Elon Musk’s affordable vision is near
In 2013, Tesla design chief Franz von Holzhausen claimed that the Model 3 would be “an Audi A4, BMW 3-series, Mercedes-Benz C-Class type of vehicle that will offer everything: range, affordability and performance”.
There were doubts that Holzhausen’s words would come to fruition, considering Tesla’s first entries would leave a ~AU$100,000 hole in your bank account. Yet, the Model 3 prototype, a fastback all electric sedan which was officially unveiled on March 31 2016 at Tesla’s shareholder meeting, is now set to deliver on his promise.
Tesla’s newest toy is a feasible alternative to mid-tier luxury offerings from BMW and Mercedes-Benz. Headlining an act of new electric vehicles, the first 30 Model 3s will meet their new owners on the July 28.
The base model starts from US$35,000 and can go from 0-100km in a respectable 5.8 seconds. It also features Tesla’s controversial (albeit exciting) autopilot mode, which allows users to engage an autonomous driving function at any time.
Although Tesla has released little information about the vehicle’s drivetrain, it’s expected to be a quality performer. The instant delivery of torque from the electric engine should ensure that the Model 3 handles like a dream, regardless of road conditions.
Perhaps the greatest selling point of the sedan is its exceptional 345km charge range. To put this number into perspective, many electric vehicles up to now have barely scraped past 200km before needing another charge, which has limited their market penetration.
The Model 3’s interior is surprisingly sparse – there’s a conspicuous absence of gauge clusters and zero buttons on the dash. Instead, a 15” LED display is situated next to the barren steering wheel, which acts as the gateway for all that functionality – speed display, driving mode and climate control.
Affordability could make the Model 3 a game changer
Attainably priced at just US$35,000, Telsa has no doubt the demand is there. The vehicle has every chance of kick-starting a major transition away from combustible engines that have powered our cars for the last century.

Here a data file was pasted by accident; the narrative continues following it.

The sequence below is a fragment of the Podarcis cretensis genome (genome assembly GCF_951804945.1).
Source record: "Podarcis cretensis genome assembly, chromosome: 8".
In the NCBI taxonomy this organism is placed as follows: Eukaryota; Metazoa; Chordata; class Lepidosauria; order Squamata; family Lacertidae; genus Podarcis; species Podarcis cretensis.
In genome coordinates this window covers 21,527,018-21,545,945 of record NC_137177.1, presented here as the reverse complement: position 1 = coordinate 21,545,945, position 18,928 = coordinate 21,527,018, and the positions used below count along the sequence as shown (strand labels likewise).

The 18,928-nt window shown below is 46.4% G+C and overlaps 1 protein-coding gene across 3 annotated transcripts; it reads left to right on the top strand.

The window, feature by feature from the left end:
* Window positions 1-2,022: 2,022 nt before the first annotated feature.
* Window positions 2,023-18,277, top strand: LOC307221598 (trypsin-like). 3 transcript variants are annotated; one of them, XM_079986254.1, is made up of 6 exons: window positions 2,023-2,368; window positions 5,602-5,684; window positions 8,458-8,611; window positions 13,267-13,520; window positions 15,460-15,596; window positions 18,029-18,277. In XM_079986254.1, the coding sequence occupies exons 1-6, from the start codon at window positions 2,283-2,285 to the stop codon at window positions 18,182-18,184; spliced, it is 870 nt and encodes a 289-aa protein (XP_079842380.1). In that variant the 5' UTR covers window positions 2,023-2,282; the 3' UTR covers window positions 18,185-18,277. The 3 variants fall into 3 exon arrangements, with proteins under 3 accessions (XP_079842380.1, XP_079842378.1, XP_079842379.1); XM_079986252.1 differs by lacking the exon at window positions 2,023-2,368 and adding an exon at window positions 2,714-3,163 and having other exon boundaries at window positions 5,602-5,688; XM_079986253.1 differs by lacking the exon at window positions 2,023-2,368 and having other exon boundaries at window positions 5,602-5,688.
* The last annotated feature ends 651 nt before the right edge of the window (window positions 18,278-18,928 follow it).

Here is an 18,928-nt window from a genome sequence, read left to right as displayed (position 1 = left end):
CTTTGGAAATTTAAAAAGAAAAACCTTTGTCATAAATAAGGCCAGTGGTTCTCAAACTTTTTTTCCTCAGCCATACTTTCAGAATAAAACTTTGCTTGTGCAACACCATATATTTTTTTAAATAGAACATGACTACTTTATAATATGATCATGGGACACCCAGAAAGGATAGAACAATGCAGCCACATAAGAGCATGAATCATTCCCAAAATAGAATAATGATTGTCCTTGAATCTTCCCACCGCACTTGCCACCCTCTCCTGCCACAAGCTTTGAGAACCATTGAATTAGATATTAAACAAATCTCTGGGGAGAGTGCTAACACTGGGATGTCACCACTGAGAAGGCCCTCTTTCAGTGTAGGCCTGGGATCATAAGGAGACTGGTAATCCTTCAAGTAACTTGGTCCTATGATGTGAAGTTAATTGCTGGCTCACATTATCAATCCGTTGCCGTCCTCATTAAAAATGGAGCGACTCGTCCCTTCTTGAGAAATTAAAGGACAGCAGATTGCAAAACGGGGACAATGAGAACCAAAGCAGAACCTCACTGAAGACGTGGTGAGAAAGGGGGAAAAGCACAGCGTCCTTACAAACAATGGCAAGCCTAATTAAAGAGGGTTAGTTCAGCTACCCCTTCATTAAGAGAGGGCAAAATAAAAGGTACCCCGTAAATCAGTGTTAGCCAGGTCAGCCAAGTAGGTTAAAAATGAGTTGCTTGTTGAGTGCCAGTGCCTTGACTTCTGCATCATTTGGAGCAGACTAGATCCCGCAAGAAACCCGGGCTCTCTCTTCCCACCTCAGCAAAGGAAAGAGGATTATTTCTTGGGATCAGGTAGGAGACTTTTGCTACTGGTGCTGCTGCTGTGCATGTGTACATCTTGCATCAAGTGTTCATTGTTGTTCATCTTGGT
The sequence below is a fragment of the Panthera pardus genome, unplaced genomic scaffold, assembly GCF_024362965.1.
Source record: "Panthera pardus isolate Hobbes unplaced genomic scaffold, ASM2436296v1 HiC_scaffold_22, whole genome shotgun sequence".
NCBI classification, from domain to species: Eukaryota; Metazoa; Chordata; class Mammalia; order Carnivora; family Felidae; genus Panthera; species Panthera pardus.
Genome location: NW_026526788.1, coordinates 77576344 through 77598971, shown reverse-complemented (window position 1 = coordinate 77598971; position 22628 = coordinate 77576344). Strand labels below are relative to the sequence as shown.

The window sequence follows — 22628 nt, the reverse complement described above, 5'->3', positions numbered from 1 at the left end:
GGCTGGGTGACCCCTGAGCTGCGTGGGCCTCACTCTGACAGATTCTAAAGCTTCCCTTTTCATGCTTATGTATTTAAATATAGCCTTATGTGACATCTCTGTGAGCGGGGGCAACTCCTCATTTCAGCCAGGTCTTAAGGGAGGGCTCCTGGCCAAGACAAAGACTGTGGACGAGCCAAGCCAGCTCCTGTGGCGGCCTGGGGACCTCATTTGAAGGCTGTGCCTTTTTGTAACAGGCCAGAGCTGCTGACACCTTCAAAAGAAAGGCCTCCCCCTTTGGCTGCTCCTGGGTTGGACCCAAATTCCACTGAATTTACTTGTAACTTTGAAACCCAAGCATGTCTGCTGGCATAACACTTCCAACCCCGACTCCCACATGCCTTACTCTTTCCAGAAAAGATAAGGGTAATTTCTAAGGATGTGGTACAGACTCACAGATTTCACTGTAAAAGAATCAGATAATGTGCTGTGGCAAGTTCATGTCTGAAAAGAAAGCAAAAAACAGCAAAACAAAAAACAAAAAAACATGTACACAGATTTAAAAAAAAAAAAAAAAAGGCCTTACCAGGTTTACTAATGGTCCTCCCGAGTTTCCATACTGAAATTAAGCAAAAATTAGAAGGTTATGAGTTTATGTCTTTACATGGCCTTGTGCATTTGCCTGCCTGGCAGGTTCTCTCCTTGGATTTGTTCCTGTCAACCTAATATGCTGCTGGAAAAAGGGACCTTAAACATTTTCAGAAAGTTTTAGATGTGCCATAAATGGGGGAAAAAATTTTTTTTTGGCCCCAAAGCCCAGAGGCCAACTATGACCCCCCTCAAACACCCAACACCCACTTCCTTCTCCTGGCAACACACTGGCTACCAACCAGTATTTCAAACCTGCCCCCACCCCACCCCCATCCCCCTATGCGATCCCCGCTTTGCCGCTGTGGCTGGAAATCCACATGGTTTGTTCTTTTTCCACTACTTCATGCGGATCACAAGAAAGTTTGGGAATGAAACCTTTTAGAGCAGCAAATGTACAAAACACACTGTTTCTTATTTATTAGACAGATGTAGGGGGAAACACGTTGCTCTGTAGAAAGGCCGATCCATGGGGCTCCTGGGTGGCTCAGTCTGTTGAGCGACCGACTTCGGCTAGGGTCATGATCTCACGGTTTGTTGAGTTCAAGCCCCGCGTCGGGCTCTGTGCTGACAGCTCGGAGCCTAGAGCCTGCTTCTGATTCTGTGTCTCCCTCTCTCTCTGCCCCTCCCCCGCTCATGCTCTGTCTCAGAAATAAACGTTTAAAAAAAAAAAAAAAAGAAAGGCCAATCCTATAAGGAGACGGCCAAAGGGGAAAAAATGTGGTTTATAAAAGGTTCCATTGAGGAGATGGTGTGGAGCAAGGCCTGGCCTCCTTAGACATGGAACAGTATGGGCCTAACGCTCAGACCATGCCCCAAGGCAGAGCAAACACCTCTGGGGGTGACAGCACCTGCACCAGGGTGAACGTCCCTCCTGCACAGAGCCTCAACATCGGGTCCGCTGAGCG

Before that happens however, the Model 3 must become readily available. Unfortunately, there’s already a 1-2 year waiting list if you want to get your hands on one. But it seems Tesla has every intention of meeting demand.
Tesla CEO Elon Musk wants to increase its production volume six-fold by 2018 (based off 84,000 cars in 2016) and believes around $1.15 billion is required to fully flesh out the required numbers of Tesla’s newest sedan.
Roughly 100 Model 3s will come off the production line in August, and Musk has said he expects this number to increase to beyond 1,500 in September, climbing to 20,000 by December.
Once Tesla increases its production capacity, the world will be one step closer to affordable electric cars.
S3 Consortium Pty Ltd (CAR No.433913) is a corporate authorised representative of Longhou Capital Markets Pty Ltd (AFSL No. 292464). The information contained in this article is general information only. Any advice is general advice only. Neither your personal objectives, financial situation nor needs have been taken into consideration. Accordingly you should consider how appropriate the advice (if any) is to those objectives, financial situation and needs, before acting on the advice.
Conflict of Interest Notice
S3 Consortium Pty Ltd does and seeks to do business with companies featured in its articles. As a result, investors should be aware that the Firm may have a conflict of interest that could affect the objectivity of this article. Investors should consider this article as only a single factor in making any investment decision. The publishers of this article also wish to disclose that they may hold this stock in their portfolios and that any decision to purchase this stock should be done so after the purchaser has made their own inquires as to the validity of any information in this article.
The information contained in this article is current at the finalised date. The information contained in this article is based on sources reasonably considered to be reliable by S3 Consortium Pty Ltd, and available in the public domain. No “insider information” is ever sourced, disclosed or used by S3 Consortium.